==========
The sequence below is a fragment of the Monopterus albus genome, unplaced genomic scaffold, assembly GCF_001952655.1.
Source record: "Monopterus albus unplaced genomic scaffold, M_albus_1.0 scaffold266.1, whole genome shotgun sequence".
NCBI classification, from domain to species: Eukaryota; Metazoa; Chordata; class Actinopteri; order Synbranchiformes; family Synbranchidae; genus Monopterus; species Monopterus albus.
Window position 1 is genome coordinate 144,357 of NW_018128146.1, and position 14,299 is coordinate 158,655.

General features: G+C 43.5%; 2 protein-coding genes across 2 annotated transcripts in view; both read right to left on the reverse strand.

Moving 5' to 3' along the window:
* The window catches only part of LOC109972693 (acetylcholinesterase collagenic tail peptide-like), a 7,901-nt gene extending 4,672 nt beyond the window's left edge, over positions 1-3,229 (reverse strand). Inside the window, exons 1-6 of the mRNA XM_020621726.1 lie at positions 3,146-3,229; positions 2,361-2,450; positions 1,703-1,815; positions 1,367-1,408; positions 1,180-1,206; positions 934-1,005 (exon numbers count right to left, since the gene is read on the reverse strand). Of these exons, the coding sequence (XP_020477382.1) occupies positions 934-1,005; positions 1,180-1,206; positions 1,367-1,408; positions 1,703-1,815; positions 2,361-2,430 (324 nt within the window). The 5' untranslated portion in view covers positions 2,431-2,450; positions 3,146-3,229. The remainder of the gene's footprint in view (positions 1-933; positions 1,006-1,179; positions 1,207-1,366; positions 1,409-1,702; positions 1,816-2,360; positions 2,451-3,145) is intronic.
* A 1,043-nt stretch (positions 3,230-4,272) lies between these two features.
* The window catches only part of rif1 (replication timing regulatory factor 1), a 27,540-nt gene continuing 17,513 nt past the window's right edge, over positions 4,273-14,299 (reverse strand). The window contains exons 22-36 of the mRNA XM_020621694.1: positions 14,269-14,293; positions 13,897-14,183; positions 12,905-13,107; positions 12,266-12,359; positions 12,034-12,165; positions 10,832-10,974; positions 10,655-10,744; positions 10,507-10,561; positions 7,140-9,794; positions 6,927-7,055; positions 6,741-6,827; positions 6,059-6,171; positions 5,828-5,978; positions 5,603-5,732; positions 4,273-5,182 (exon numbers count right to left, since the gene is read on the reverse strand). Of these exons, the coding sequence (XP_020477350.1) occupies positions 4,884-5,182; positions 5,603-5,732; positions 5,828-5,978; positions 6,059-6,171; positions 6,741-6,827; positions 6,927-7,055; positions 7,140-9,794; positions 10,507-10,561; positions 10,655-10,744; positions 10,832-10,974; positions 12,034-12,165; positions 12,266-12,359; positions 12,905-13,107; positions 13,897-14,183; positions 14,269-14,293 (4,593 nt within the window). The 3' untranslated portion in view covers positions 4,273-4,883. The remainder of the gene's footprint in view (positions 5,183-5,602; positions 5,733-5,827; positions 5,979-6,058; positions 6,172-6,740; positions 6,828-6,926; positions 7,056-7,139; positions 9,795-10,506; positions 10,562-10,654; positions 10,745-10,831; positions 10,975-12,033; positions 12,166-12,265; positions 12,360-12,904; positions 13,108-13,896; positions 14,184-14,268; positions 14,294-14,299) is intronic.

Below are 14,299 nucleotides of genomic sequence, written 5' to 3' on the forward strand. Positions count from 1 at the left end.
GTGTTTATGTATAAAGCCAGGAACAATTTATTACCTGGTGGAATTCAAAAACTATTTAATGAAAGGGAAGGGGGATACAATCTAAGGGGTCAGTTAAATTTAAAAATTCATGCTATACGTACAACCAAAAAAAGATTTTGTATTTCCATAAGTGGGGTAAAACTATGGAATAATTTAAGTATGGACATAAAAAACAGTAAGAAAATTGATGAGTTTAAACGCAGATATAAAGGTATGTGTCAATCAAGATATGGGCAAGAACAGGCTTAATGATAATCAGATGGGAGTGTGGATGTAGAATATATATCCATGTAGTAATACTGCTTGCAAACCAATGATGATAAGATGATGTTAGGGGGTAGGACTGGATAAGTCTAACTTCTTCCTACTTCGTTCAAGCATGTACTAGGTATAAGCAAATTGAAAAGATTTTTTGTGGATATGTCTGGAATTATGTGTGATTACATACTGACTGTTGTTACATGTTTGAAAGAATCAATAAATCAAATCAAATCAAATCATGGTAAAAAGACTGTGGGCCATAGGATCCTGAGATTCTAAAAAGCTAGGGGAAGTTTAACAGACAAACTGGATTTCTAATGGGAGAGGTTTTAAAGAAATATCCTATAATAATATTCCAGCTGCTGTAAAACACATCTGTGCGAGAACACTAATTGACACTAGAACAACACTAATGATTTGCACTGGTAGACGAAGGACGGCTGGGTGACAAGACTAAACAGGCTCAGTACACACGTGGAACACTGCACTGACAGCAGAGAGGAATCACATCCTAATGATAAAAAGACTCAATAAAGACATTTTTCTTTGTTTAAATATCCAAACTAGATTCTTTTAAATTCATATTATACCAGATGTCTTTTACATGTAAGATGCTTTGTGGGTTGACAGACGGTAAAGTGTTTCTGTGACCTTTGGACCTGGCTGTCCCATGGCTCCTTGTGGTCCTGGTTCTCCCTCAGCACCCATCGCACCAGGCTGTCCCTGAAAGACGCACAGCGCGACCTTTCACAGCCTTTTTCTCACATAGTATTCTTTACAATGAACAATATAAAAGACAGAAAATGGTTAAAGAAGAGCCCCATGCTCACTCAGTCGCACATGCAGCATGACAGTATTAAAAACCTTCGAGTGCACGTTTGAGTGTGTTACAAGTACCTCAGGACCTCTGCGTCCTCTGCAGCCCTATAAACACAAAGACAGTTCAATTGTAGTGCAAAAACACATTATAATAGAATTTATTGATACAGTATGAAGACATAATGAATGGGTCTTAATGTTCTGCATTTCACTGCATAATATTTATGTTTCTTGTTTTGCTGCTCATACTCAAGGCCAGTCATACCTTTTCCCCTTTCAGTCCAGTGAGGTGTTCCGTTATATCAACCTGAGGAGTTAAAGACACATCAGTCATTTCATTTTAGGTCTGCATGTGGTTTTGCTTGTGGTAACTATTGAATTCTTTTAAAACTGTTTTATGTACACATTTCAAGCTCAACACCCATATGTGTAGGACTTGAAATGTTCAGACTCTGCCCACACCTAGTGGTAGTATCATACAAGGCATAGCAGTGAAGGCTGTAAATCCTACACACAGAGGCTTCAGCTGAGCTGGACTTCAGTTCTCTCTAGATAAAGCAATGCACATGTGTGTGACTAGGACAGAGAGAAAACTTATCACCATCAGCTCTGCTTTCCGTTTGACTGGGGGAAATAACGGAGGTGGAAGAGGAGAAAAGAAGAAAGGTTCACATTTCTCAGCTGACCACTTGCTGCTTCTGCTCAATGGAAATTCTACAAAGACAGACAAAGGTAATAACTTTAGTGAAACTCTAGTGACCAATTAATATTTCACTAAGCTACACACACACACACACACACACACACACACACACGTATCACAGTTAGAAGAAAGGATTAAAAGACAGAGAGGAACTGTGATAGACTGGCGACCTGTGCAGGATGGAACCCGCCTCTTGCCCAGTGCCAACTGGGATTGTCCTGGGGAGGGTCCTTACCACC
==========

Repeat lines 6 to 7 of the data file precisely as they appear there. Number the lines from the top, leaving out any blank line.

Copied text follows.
Moving 5' to 3' along the window:
* The window catches only part of LOC109972693 (acetylcholinesterase collagenic tail peptide-like), a 7,901-nt gene extending 4,672 nt beyond the window's left edge, over positions 1-3,229 (reverse strand). Inside the window, exons 1-6 of the mRNA XM_020621726.1 lie at positions 3,146-3,229; positions 2,361-2,450; positions 1,703-1,815; positions 1,367-1,408; positions 1,180-1,206; positions 934-1,005 (exon numbers count right to left, since the gene is read on the reverse strand). Of these exons, the coding sequence (XP_020477382.1) occupies positions 934-1,005; positions 1,180-1,206; positions 1,367-1,408; positions 1,703-1,815; positions 2,361-2,430 (324 nt within the window). The 5' untranslated portion in view covers positions 2,431-2,450; positions 3,146-3,229. The remainder of the gene's footprint in view (positions 1-933; positions 1,006-1,179; positions 1,207-1,366; positions 1,409-1,702; positions 1,816-2,360; positions 2,451-3,145) is intronic.